Basic Pasta Dough

Makes 1 pound

3-1/2 to 4 cups all-purpose flour

4 extra-large eggs

½ tsp extra-virgin olive oil

Mound 3-1/2 cups of the flour in the center of a large wooden cutting board. (I made this directly on my granite countertop. I find it easier to move the dough around than on wood, and cutting the dough to the right size is a no-brainer.) Make a well in the middle of the flour and add the eggs and the olive oil. Using a fork, beat together the eggs and oil, then begin to incorporate the flour, starting with the inner rim of the well.

As you expand the well, keep pushing the flour up from the base of the mound to retain the well shape. The dough will come together when half of the flour has been incorporated.

Start kneading the dough with the heals of your hands. (Really not as intimidating as you think.) Once you have a cohesive mass, remove the dough from the board and scrape up and discard any leftover bits. Lightly reflour the board (or counter) and continue kneading for six more minutes…(more or less.) The dough should be elastic and a little sticky. Wrap the dough in plastic and allow to rest for 30 minutes at room temp before rolling or shaping as desired.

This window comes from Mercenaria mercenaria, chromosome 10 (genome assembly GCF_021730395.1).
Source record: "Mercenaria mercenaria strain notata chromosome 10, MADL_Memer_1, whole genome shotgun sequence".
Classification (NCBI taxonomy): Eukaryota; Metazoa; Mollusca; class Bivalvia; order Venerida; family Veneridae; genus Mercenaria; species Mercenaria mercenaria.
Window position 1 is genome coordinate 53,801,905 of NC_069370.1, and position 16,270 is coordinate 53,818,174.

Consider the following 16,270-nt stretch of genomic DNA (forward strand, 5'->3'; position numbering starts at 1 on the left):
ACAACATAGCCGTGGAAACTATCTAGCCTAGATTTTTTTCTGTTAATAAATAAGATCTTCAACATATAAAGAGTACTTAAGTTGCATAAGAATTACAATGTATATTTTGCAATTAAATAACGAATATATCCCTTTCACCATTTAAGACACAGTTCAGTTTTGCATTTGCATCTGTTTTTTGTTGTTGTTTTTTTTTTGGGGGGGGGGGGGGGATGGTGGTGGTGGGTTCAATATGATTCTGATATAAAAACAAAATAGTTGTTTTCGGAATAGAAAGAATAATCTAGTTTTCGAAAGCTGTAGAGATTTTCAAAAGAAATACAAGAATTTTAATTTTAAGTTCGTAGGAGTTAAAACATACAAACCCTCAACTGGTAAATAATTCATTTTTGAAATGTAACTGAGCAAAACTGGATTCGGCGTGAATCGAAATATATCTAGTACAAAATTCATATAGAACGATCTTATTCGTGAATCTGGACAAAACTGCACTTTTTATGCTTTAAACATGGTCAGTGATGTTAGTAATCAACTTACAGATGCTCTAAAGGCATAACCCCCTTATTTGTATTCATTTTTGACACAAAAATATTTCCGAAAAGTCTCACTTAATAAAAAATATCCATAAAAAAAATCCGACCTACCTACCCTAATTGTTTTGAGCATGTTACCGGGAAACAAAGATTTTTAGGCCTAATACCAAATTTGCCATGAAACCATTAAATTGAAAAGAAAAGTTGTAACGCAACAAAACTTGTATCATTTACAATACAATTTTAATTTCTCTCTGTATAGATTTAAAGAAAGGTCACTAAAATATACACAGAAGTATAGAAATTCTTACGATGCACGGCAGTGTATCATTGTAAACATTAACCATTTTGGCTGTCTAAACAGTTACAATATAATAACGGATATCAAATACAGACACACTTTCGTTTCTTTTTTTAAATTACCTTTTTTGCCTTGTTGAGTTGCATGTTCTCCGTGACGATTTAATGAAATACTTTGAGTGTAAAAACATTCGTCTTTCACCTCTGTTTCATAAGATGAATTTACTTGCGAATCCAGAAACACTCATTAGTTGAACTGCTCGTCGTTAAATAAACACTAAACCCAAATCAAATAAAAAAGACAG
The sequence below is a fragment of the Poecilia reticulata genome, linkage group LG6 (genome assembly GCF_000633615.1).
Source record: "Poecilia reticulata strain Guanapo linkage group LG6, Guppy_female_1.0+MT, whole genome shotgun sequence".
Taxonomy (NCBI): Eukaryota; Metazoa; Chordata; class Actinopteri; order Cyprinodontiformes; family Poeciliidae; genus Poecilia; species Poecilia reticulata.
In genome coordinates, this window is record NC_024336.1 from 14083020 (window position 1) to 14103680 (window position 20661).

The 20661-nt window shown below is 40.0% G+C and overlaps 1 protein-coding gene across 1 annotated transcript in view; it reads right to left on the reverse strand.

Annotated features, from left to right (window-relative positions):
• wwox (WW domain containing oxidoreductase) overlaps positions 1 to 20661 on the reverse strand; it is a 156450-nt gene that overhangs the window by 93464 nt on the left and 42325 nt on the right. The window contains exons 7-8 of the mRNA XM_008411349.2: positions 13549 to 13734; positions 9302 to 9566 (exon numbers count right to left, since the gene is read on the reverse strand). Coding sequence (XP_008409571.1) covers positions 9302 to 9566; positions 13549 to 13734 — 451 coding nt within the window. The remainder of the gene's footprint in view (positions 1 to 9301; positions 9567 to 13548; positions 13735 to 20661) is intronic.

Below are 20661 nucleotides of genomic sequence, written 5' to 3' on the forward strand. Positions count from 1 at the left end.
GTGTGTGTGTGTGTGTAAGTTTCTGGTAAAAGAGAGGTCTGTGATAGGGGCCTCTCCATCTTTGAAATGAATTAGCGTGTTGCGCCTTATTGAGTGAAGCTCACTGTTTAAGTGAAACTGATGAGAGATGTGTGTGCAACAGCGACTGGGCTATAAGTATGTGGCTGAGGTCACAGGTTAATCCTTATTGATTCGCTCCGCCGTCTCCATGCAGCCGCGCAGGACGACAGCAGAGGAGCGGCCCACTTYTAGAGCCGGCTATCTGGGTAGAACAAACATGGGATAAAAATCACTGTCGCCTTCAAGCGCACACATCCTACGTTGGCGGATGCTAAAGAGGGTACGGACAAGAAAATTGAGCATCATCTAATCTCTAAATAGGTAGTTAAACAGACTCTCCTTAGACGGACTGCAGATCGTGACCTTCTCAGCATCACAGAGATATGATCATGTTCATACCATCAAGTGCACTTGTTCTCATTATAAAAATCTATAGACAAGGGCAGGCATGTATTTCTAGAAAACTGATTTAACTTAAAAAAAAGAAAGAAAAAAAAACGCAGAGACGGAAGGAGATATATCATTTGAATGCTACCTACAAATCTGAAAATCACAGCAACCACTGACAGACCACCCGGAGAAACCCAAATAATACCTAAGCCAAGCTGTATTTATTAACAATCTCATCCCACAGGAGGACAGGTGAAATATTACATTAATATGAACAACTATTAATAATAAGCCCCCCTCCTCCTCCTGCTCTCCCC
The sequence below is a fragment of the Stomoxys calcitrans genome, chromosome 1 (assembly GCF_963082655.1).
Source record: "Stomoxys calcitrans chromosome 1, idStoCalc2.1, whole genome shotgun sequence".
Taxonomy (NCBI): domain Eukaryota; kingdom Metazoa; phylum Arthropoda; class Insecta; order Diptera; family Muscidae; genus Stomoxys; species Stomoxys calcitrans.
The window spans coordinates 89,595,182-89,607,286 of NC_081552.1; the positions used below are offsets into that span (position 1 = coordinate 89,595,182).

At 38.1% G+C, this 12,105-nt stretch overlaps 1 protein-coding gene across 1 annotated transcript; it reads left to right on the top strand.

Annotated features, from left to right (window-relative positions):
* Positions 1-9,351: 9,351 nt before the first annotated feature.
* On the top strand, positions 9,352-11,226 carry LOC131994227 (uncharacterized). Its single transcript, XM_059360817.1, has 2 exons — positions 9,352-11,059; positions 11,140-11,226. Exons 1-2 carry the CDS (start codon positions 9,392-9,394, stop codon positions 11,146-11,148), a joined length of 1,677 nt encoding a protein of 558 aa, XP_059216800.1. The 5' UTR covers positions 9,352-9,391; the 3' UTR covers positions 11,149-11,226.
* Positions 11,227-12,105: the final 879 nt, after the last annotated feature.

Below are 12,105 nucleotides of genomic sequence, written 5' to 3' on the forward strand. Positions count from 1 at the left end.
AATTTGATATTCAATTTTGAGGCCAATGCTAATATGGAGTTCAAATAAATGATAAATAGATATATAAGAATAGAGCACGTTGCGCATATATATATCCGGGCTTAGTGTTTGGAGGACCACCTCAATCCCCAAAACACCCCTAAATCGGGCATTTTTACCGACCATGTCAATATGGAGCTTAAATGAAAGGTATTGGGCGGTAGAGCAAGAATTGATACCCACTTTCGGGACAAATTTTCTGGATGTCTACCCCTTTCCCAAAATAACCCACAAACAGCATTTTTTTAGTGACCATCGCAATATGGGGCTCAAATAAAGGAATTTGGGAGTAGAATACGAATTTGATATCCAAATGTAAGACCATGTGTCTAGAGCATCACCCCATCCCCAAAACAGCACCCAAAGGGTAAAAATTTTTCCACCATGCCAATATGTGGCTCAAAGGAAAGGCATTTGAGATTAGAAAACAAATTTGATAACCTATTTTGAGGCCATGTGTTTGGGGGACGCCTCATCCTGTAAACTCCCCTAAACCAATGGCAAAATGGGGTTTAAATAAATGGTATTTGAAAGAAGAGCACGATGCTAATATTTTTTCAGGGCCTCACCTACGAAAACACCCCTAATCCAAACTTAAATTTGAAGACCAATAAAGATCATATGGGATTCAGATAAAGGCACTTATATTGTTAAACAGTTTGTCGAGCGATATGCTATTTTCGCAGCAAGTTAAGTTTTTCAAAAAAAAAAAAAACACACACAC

Again, like all pasta dough recipes, you must be willing to experiment and change up quantities of ingredients in order to achieve the perfect, elastic and fluffy result. (Trust me, you'll figure out what that means by playing around with it.)

For Suzanne’s Fresh Pasta Sauce:

Saute olive oil and garlic until the garlic is softened, but not browned.

Add chopped fresh tomatoes or halved cherry or grape tomatoes.

Throw in some fresh mozzarella -- NOT the plastic supermarket kind!

Lastly, tear fresh leaves of basil and toss in the pan to enhance the flavor of the oil.

Pour over pasta and pass the freshly grated parmesan.

The Result: